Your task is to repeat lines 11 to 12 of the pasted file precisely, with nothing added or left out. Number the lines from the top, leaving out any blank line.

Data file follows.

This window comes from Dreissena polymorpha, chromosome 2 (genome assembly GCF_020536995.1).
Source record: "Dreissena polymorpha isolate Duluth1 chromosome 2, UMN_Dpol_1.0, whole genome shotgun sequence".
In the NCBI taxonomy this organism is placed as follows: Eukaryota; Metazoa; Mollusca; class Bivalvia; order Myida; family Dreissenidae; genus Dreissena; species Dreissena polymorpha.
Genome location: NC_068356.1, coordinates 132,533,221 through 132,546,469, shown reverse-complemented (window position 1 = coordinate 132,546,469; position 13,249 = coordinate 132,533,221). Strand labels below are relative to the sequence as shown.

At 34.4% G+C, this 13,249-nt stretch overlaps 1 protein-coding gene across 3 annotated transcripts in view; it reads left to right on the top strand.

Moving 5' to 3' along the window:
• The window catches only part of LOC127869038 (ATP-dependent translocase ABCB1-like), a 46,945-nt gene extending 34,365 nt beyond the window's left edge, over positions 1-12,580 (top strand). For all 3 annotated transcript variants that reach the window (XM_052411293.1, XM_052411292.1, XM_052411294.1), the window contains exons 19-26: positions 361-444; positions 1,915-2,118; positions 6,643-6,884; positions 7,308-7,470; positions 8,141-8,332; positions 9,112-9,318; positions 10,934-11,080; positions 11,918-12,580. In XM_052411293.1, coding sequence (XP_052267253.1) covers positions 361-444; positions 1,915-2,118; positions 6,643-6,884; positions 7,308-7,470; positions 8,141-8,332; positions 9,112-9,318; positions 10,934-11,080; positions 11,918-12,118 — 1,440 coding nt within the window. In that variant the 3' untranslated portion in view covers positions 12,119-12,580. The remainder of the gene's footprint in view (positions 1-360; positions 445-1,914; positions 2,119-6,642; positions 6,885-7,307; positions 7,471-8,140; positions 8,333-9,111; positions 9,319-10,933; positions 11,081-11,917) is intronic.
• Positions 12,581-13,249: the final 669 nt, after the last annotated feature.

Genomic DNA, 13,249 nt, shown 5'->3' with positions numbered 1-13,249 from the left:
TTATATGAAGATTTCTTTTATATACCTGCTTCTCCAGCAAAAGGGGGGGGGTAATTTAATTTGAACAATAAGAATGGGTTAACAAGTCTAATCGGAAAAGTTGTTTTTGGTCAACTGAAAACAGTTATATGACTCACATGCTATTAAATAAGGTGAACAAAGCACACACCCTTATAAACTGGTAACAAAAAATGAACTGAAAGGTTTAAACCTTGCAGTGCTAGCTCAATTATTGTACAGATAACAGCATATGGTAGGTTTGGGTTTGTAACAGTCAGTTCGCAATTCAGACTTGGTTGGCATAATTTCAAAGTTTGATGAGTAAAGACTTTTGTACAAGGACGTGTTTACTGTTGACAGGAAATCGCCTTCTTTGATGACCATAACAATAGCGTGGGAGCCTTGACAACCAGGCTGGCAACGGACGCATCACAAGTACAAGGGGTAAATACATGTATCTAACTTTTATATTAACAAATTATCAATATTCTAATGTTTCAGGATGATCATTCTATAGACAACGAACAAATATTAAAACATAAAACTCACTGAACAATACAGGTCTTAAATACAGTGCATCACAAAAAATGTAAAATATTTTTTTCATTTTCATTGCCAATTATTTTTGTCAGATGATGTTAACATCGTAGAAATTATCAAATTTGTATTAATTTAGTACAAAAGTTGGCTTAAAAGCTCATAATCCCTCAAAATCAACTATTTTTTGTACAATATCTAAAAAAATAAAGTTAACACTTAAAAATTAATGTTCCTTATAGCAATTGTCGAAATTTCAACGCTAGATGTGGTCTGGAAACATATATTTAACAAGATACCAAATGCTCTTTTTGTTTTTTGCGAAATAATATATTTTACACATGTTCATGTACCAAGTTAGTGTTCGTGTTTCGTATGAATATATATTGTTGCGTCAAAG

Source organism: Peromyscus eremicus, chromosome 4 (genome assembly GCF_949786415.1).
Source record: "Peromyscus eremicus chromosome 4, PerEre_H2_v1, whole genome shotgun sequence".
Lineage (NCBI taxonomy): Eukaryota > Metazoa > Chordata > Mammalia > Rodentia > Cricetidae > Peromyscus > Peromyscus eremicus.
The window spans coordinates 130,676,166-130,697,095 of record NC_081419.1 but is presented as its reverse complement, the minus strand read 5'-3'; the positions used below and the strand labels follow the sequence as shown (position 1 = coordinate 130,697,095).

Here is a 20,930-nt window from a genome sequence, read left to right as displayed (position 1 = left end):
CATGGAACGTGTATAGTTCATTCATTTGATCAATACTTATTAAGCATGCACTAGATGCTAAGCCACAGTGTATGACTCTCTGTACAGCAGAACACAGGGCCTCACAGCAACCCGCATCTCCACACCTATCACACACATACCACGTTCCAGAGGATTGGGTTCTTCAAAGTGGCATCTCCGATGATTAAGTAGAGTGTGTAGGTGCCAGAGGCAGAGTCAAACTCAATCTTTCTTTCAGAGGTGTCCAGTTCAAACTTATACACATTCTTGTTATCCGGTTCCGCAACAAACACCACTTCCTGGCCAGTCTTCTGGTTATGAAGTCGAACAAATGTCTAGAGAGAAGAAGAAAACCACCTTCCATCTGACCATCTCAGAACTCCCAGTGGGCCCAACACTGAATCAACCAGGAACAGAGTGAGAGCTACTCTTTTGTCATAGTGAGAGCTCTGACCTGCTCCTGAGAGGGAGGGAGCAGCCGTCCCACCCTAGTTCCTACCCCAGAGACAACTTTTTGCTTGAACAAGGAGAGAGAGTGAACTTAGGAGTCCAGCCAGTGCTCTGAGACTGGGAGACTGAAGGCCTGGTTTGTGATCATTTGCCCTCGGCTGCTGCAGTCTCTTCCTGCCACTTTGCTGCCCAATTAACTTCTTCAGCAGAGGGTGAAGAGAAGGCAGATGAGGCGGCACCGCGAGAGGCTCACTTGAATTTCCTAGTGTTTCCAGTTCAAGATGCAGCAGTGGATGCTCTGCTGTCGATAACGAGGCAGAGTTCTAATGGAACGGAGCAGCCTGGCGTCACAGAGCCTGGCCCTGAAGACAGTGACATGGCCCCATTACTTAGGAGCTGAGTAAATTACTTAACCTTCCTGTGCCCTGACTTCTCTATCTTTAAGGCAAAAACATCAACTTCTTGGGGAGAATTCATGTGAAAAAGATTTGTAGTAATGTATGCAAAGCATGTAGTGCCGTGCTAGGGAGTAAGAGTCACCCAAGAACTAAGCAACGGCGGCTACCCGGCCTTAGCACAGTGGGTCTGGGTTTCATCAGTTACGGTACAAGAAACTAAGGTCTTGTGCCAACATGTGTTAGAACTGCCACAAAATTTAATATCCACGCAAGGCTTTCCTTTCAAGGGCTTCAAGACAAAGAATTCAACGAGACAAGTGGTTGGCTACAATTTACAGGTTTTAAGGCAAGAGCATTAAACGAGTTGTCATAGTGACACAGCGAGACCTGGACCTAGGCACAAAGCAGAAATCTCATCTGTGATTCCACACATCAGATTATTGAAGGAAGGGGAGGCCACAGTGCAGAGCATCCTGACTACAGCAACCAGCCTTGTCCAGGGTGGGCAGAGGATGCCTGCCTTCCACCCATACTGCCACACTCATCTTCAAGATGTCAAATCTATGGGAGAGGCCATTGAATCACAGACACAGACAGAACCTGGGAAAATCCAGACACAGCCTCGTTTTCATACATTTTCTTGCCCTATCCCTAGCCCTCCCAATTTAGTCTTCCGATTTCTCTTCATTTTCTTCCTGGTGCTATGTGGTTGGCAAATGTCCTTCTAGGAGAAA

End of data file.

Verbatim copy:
Source organism: Peromyscus eremicus, chromosome 4 (genome assembly GCF_949786415.1).
Source record: "Peromyscus eremicus chromosome 4, PerEre_H2_v1, whole genome shotgun sequence".